Dougherty: Packers' makeshift secondary vulnerable to Vikings
ORLANDO, Fla. – The Minnesota Vikings signed Kirk Cousins to make them the NFC North's dominant team and a Super Bowl contender for the next several years.
Minnesota is looking to displace the Green Bay Packers, who won five of six division titles from 2011 through 2016. The Vikings made the boldest move of the NFL offseason when they set a precedent by signing Cousins to a fully guaranteed three-year contract.
“Puts everybody else in that division on notice that they’re second fiddle,” said a quarterbacks coach for an NFL team.
Whether the move works depends mostly on two things: That Cousins is the high-end quarterback the Vikings are paying him to be, and how well general manager Rick Spielman manages his roster and salary cap after signing Cousins to a deal that averages $28 million a season.
It’s easy to see why Spielman made the move, even at that cost. With one of the best defenses in the NFL (No. 1 in points allowed and No. 3 in defensive passer rating last season), the Vikings’ limiting factor was quarterback. Case Keenum was never going to be good enough despite his nice season in 2017.
Cousins isn’t one of the great quarterbacks in the league, but a scout and a quarterback coach I talked to this week both said he probably just cracks the top 10 at that position in the NFL. He’s clearly an upgrade over Keenum, Sam Bradford and Teddy Bridgewater, the Vikings’ starting quarterbacks the last three years.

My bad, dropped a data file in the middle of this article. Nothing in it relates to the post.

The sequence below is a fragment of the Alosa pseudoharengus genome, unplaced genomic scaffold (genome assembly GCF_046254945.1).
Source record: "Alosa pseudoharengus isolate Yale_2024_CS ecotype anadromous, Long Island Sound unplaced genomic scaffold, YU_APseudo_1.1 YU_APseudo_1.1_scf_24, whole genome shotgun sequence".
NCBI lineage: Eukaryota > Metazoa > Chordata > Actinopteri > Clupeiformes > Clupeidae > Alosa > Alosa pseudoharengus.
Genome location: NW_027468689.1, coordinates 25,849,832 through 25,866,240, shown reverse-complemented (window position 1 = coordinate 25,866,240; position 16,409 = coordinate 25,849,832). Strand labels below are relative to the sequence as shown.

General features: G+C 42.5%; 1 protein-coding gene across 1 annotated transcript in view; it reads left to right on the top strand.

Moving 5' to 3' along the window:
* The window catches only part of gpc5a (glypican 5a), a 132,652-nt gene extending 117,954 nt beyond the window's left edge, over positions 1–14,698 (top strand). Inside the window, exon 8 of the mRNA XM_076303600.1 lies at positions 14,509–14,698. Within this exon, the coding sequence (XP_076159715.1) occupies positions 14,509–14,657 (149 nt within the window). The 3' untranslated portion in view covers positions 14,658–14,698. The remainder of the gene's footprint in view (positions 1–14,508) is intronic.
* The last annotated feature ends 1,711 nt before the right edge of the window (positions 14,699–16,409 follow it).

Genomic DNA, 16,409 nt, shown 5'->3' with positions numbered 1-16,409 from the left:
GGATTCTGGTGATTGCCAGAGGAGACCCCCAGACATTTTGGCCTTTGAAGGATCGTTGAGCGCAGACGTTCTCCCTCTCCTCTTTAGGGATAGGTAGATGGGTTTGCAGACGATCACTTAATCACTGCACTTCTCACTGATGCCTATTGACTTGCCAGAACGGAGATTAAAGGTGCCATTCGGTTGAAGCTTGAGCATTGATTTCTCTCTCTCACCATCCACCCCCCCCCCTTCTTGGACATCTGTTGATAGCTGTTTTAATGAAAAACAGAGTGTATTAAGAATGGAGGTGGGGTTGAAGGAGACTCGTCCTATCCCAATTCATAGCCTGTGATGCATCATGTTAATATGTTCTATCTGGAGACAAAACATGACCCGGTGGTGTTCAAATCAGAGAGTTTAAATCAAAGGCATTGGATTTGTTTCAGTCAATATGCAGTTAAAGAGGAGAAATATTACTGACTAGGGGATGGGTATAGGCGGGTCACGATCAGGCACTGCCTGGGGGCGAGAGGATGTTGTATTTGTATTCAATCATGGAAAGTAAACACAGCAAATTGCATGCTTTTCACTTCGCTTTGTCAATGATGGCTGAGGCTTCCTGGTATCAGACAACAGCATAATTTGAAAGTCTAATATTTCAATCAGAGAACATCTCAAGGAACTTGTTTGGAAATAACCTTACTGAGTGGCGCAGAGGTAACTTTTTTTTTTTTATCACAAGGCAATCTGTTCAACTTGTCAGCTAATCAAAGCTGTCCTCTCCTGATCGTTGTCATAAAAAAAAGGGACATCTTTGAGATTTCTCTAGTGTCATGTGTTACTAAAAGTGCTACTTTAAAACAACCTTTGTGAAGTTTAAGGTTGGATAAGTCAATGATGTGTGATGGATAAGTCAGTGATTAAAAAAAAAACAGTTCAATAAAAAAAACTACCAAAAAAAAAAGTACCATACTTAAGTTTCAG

“Rick (Spielman) kept saying, not very often does a quarterback of (Cousin’s) caliber come on the open market,” Vikings coach Mike Zimmer said at the NFL owners meetings this past week. “That was kind of a big draw, the feeling that we can continue to get him to be better. We have a good team around him.”
Cousins had a 24-23-1 record the last three years as Washington’s starter, which clearly is not the record of a guy who can carry his team. But in that time his passer rating (95.7) ranked No. 6 in the NFL, behind Tom Brady (105), Drew Brees (102.1), Russell Wilson (98.9), Matt Ryan (98.7) and Aaron Rodgers (98.4).
His signing means the Vikings are that much better equipped to exploit a Packers secondary that’s in the early stages of a major rebuild. With Damarious Randall shipped off to Cleveland, Kevin King and newly signed Tramon Williams are the only cornerbacks on the roster likely to be in the Packers’ top three when the season starts.
Unless GM Brian Gutekunst pulls off a surprise trade or hits big on a draft pick, the Packers will have a patchwork secondary. Cousins isn’t dangerous outside the pocket but throws well enough to put up big numbers if the Packers don’t upgrade their personnel over the next month.
“(Cousins) gets the ball out, can throw it down the field, he’s not afraid,” the quarterbacks coach said. “Moves in the pocket well. Really quick release. Has played at a high level multiple years.”